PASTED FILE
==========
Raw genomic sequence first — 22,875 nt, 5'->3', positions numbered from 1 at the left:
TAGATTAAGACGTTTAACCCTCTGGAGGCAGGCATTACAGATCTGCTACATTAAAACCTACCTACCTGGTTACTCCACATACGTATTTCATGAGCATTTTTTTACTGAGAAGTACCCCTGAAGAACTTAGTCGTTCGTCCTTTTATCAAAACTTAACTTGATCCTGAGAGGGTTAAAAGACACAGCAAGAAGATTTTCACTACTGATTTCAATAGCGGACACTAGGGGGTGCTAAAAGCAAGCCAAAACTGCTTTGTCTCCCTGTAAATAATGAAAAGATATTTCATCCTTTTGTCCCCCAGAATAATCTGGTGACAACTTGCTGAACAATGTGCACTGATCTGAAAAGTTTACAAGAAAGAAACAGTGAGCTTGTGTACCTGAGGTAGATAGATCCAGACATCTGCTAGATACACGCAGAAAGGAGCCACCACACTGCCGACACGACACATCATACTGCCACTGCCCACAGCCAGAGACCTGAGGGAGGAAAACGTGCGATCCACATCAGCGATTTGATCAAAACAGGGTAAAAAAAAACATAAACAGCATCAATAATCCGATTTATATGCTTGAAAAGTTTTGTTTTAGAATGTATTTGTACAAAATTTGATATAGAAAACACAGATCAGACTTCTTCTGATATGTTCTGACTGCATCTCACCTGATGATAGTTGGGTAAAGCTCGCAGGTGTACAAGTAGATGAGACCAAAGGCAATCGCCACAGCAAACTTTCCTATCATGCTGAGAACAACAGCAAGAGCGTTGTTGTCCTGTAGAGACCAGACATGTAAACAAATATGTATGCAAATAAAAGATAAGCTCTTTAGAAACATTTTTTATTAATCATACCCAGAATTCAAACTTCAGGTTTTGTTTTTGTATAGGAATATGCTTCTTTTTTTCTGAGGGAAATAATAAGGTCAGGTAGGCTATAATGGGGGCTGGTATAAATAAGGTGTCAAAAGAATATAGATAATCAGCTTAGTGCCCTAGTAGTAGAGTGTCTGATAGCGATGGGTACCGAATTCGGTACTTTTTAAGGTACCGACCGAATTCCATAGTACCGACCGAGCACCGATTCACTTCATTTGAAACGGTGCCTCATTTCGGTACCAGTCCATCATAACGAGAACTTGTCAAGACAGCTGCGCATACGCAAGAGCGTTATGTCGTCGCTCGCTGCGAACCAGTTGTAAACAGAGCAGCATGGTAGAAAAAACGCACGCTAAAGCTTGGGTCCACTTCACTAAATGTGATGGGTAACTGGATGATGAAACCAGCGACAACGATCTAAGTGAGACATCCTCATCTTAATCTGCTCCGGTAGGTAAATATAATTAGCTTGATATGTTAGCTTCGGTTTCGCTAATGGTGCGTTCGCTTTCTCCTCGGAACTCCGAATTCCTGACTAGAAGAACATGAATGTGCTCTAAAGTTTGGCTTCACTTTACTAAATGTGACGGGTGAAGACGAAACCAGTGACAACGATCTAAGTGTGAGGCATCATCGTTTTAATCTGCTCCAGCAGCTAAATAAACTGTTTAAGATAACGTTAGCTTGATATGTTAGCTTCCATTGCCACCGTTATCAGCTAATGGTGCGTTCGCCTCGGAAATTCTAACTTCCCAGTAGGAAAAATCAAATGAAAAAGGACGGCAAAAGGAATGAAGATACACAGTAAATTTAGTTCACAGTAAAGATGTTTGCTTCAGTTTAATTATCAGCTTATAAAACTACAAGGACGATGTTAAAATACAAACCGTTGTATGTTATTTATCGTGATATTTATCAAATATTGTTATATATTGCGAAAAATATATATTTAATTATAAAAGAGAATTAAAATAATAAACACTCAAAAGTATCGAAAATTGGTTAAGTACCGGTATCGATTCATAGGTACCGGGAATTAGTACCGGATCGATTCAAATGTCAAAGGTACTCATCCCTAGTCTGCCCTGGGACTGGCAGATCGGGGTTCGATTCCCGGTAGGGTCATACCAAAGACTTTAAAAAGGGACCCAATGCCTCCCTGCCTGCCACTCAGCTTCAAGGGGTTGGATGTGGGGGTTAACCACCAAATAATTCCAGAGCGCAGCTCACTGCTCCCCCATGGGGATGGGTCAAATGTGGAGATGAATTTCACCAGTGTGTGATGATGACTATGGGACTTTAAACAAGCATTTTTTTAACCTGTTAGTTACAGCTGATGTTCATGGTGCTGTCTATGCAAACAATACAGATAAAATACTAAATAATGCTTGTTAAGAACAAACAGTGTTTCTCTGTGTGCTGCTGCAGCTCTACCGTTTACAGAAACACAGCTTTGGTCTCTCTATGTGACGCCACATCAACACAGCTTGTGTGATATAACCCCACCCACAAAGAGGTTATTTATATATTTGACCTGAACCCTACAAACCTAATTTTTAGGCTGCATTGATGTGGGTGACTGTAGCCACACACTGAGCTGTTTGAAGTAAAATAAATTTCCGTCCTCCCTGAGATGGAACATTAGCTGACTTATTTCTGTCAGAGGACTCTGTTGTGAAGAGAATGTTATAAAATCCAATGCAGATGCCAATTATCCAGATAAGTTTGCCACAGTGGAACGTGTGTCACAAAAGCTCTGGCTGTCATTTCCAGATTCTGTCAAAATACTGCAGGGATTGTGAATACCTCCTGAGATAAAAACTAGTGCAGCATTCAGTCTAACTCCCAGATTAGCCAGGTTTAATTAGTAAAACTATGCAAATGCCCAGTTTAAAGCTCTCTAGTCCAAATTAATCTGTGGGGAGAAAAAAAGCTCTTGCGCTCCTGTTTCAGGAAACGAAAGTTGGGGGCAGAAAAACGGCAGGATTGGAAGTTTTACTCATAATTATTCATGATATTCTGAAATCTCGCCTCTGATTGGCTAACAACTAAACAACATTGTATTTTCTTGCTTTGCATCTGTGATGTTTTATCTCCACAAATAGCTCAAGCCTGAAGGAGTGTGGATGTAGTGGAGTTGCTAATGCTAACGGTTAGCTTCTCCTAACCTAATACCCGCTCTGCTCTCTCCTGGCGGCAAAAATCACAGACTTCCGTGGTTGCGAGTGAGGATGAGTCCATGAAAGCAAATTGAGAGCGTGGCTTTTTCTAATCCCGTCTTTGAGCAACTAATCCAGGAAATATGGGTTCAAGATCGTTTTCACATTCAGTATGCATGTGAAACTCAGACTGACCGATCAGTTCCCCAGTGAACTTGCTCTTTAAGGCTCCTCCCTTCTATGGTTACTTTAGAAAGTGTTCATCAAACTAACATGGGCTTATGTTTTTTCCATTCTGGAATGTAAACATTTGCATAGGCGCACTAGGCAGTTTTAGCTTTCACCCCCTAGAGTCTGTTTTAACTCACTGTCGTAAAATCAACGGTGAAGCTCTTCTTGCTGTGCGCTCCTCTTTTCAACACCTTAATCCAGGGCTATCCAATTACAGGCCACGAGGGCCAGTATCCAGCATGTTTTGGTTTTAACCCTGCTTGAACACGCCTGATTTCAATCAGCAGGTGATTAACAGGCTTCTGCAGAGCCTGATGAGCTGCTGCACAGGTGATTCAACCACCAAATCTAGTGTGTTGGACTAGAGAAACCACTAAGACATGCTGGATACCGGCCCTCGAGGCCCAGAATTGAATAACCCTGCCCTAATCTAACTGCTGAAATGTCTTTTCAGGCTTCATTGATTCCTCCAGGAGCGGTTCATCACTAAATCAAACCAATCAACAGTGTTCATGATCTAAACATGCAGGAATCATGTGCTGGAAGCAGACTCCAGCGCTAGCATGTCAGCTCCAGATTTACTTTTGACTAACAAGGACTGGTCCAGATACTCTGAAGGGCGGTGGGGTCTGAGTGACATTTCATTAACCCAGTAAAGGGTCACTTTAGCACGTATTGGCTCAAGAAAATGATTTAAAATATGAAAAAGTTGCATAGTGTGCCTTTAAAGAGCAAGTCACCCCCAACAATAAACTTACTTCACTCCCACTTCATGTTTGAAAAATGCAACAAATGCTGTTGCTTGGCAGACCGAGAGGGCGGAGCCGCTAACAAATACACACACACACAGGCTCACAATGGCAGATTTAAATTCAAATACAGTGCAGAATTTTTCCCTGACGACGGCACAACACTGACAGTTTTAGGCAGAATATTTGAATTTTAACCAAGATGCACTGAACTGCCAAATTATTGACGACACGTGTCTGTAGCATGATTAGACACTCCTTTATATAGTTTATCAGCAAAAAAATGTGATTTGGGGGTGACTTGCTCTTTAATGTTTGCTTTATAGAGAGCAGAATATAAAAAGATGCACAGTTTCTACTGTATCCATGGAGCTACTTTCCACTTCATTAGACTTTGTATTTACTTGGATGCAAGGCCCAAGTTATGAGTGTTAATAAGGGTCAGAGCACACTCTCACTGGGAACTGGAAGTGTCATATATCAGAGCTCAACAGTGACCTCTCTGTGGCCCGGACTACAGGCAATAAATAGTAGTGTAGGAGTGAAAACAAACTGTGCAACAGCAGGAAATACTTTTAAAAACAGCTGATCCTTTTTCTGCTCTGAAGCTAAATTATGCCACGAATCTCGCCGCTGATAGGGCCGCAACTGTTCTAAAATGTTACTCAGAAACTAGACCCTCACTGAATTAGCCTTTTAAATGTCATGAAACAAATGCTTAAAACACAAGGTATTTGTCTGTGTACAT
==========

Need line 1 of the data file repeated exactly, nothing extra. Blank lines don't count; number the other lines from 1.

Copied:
Raw genomic sequence first — 22,875 nt, 5'->3', positions numbered from 1 at the left: